I learned all of my basic editing knowledge on a Mac in high school. I taught myself how to use Final Cut Pro and I dabbled a little bit in Adobe After Effects. I was planning on attending UNCSA after I graduated high school, and I was required to buy a MacBook Pro and a full copy of FCP7.
A few months ago, I decided to switch to a Windows workflow and I spent around $900 (USD) and built a computer that is much more powerful than my MacBook and also much much cheaper. I'm still practicing with Adobe Premiere. I tried Sony Vegas, and there are way too many things about that program that I dislike.
I can say with assurance that I'm much happier with my Windows work flow. However, it may be because my Windows PC is much more powerful than my Mac, making editing and rendering so much easier and quicker.
Realistically, folks that spend so much money on their Macs seriously confuse me. You can spend $2500 on that new 27' iMac, and get the following specs:
3.5GHz quad-core Intel Core i5 - Are you kidding me? $2500 and you don't get the i7? What a joke!
Turbo Boost up to 3.9GHz
8GB (two 4GB) memory
1TB Fusion Drive1
AMD Radeon R9 M290X with 2GB video memory
Meanwhile, I went to Newegg and looked at some parts.
1000W Power Supply from EVGA
AMD Radeon R9 290X
2 x 1TB HDD
Mouse w/Programmable buttons (to switch to tools quicker)
2 x 8GB DDR3 RAM
Corsair Water Cooling Kit
Samsung 256GB SSD
Logitech LS21 Speakers
2 x ASUS 23.6" Monitor
$2065.83, after taxes, after shipping. That's without counting the mail-in rebates as well.
So you get 2 monitors, a monster of a PC complete with a mouse, keyboard, and speakers, for $500 less than the new iMac.
The choice is very clear to me.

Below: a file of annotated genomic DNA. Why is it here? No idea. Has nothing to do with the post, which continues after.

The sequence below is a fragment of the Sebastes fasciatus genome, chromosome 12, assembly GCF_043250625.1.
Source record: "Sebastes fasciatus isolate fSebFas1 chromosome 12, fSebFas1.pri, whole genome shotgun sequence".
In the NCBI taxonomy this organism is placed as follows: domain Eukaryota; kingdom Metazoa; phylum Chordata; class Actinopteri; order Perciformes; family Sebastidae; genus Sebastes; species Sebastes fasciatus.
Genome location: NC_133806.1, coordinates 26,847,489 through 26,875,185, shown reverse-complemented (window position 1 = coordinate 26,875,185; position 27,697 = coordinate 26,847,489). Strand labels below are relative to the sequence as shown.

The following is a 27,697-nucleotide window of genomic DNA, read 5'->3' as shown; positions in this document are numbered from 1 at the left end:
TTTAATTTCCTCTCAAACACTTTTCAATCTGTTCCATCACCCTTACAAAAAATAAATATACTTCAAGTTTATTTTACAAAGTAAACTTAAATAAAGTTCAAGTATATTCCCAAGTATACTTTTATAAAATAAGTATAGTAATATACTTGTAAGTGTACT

Griffin Hammond (Ex-Indy Mogul Host) recent did a challenge where he had to make a video using only his iPhone. He used the audio recorder on his iPhone as a mic. Perhaps you could have an actor use the feature on their phone and have it in their hand while you shoot? Then you can put the audio file on your computer and that'll give you at least a little improvement.
If you have some money, but not TOO much to spend, check out this.
Film Riot is an awesome channel with a ton of Do It Yourself videos to building inexpensive and effective gear. Another YouTube channel to check out is Indy Mogul. The channel is no longer active, but all of the videos are still available to view and they have a lot of Do It Yourself gear videos as well.
Your question brings two of my favorite films to mind.
In Christopher Nolan's The Dark Knight, Nolan makes a point to have a subtle yet growingly annoying buzzing noise during scenes where the Joker's plan is coming together. I believe this video will capture what I'm talking about, I'm in class without headphones so I can't listen to the video. I'm working with what I've got. ;)
Another great example is in the Coen brother's "Raising Arizona". Randall 'Tex' Cobb's character is shown throughout the film coming to punish H.I. McDunnough.
Good luck with your film!
Absolutely not! I think it sounds like an awesome idea! Perhaps instead of making it a feature, you could drop it down to 20-30 minutes. Long enough to tell a great story, but short enough to be within the realms of possibility. Later on in your career, you could remake the film as a feature! I'd love to see this story come alive. :)
Good luck and well wishes!
Perhaps you could do some studying on screenwriting and learning how to better tell a story. Watch and analyze some of your favorite films. Take careful consideration in how the Director of Photography has a camera shot hang for a second too long, or drifts in and out of focus. Analyze spoken and body language.
You could also read other scripts that people have written and try to get a better feel for how they tell their stories and learn from it. Here's a lot of good examples. http://www.carlrossi.com/#page6